Bark Beetle Epidemic
This model helps students make sense of forest ecosystem dynamics and explore the interactions among bark beetles, host trees and a few environmental factors through developing and using a model, collecting and interpreting data, constructing explanations and engaging in argument from the evidence.
HOW TO USE
NetLogo version: 6.0.2 or higher
1. Choose a small or large forest to start
2. Choose how long to run the model
3. Observe changes in bark beetles and forests over time
HOW IT WORKS
- Bark beetles use spruce trees as food and shelter.
- Bark beetles produce offspring and then die.
- They only attack big spruce trees. When a spruce tree is attacked by many beetles, it turns orange and eventually die.
- New spruce trees grow up every year.
- when temperature rises, bark beetles develop faster and may produce more than once. Less beetle larvae die in a warmer winter.
- When drought becomes severer, it takes less beetles to kill a host spruce. No relationships are defined between temperature and severity of drought in this simulation (even it is likely in reality).
- When increasing tree diversity, another type of tree grow in the forest, which bark beetles cannot use as food and shelter.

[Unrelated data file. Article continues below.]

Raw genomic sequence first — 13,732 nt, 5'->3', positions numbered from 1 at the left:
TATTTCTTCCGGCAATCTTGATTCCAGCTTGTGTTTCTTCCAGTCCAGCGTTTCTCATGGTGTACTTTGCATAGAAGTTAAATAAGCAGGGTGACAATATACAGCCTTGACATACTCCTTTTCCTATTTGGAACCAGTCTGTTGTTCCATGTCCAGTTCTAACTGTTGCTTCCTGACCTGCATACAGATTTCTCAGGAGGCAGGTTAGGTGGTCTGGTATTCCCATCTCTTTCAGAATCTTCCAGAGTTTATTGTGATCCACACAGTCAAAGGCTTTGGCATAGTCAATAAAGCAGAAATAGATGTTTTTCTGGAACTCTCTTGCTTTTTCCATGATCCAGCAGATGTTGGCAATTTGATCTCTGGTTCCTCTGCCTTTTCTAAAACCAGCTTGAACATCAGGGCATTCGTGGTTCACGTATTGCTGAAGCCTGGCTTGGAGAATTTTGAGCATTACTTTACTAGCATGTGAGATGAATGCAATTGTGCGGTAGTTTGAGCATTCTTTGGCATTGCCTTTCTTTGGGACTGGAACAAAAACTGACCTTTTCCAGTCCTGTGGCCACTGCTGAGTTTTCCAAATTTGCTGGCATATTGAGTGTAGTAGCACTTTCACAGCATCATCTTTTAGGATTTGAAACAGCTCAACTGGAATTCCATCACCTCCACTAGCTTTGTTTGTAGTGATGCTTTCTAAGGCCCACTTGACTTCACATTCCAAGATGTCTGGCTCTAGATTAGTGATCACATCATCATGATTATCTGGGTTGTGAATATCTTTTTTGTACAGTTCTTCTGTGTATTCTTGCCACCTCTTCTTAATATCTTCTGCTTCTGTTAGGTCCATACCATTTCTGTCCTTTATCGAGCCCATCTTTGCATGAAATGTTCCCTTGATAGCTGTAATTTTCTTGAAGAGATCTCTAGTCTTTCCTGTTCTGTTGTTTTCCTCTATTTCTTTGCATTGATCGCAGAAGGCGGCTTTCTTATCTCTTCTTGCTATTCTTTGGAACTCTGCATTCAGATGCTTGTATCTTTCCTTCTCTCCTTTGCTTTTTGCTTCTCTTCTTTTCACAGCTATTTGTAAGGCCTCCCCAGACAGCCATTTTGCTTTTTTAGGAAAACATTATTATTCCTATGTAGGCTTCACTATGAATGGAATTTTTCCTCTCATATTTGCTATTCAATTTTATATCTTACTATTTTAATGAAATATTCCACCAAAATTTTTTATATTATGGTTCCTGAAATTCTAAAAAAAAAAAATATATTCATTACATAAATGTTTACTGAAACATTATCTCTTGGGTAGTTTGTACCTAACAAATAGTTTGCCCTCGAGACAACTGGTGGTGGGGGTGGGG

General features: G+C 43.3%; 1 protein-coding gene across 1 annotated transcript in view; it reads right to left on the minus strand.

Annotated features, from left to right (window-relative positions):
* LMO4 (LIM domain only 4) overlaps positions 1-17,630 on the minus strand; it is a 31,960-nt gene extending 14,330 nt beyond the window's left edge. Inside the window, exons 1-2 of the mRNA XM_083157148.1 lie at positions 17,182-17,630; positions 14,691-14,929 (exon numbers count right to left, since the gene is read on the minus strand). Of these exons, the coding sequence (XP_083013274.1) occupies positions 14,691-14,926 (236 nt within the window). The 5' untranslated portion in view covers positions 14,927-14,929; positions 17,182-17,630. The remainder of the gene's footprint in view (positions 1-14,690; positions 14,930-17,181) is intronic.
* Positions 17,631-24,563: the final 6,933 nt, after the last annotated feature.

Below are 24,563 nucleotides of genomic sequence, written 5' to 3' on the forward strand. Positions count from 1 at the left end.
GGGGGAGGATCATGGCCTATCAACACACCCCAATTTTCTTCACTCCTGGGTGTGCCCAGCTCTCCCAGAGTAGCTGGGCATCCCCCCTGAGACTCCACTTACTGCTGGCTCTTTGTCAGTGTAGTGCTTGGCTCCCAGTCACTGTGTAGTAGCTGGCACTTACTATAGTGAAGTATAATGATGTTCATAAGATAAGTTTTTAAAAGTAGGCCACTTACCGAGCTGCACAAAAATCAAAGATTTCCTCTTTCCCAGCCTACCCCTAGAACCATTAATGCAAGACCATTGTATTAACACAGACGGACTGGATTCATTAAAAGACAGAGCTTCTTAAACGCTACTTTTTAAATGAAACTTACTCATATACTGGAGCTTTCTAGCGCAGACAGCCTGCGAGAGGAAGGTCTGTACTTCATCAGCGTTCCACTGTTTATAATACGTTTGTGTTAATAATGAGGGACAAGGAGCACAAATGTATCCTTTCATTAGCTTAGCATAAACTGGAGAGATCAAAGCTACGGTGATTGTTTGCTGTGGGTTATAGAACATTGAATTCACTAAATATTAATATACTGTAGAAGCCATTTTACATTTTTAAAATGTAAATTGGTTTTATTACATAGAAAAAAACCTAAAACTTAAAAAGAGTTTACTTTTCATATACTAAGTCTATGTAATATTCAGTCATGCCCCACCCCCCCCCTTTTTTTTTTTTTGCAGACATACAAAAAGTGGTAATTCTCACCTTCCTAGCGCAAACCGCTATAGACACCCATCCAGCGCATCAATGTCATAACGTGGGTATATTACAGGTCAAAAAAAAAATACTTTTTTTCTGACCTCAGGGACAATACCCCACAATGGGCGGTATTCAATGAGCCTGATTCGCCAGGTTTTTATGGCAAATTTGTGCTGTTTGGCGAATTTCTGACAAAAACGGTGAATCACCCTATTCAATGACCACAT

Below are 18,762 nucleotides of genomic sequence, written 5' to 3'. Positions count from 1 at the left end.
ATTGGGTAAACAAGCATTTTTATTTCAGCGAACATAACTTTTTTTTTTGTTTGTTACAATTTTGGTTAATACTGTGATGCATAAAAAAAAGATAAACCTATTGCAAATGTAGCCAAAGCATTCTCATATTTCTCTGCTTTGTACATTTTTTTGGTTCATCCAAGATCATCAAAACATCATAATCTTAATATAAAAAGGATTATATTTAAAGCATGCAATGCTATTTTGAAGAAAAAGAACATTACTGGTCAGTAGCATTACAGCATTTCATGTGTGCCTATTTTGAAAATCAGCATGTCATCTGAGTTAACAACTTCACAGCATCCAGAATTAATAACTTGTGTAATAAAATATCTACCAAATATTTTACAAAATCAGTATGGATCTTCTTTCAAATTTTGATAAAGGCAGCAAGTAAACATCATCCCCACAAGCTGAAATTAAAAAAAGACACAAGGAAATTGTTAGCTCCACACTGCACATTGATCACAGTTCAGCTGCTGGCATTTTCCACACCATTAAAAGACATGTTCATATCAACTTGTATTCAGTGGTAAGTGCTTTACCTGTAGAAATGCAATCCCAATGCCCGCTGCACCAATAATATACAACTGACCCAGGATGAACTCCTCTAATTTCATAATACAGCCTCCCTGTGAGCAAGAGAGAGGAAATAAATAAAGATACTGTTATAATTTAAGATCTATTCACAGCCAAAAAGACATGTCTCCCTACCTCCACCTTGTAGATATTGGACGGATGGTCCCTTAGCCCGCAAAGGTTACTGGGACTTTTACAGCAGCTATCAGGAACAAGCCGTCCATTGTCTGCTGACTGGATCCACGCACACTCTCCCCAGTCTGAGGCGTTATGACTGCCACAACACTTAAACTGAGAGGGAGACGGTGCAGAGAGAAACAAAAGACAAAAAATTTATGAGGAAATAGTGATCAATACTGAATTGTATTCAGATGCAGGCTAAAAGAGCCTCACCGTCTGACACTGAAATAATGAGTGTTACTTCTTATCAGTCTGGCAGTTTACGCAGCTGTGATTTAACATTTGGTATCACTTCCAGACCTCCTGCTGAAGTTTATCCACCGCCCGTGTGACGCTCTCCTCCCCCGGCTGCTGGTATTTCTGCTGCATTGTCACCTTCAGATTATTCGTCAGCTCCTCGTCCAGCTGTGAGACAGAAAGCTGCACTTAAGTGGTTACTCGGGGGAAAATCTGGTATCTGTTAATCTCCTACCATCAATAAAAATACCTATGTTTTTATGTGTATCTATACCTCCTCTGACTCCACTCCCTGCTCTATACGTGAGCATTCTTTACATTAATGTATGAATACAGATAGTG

Days 1-2: Ask questions to obtain information
Students learn about the bark beetle outbreak phenomenon, observe the specimens of tree bark and bark beetle, ask questions, and read to obtain information about the bark beetle life cycle and the interactions between bark beetles and host trees.
Days 3-4: Develop and use a model to investigate changes in populations
Students conduct a kinesthetic activity to model and understand the interaction between bark beetles and trees and reveal the dynamic nature of the changes over time.
Day 5:Analyze data to identify possible disruptions to the forest ecosystem
Students analyze climate data collected by scientists to identify a rise in global temperatures over the past several decades.
Days 6~7: Use a computer model to investigate the impacts of climate change on bark beetle populations
Students carry out an investigation on the effect of rising temperatures on the severity of bark beetle outbreaks by collecting data at five different mean temperatures.
Day 8: Construct a written argument supported by evidence
Students constructed a written argument about the cause of recent bark beetle outbreaks using the evidence and information from the unit.
*The sequence above only focus on the effect of rising temperature on bark beetle outbreak. Similar design can be apply to have students investigate the effect of drought or tree diversity of bark beetle outbreak.
CREDITS & REFERENCES
This unit was designed by
April Mitchell, Science Coach, Salt Lake City School District
Dr. Lin Xiang, Assistant Professor of Science Education, University of Kentucky
The NetLogo model was developed by Dr. Lin Xiang at Weber State University. If you mention this model in a publication, we ask that you include the citations below.
Xiang, L. (2017). Bark Beetle Epidemic. Zoology Department, Weber State University, Ogden, UT. https://sites.google.com/view/3d-science-abm/ecology/bark-beetle-epidemic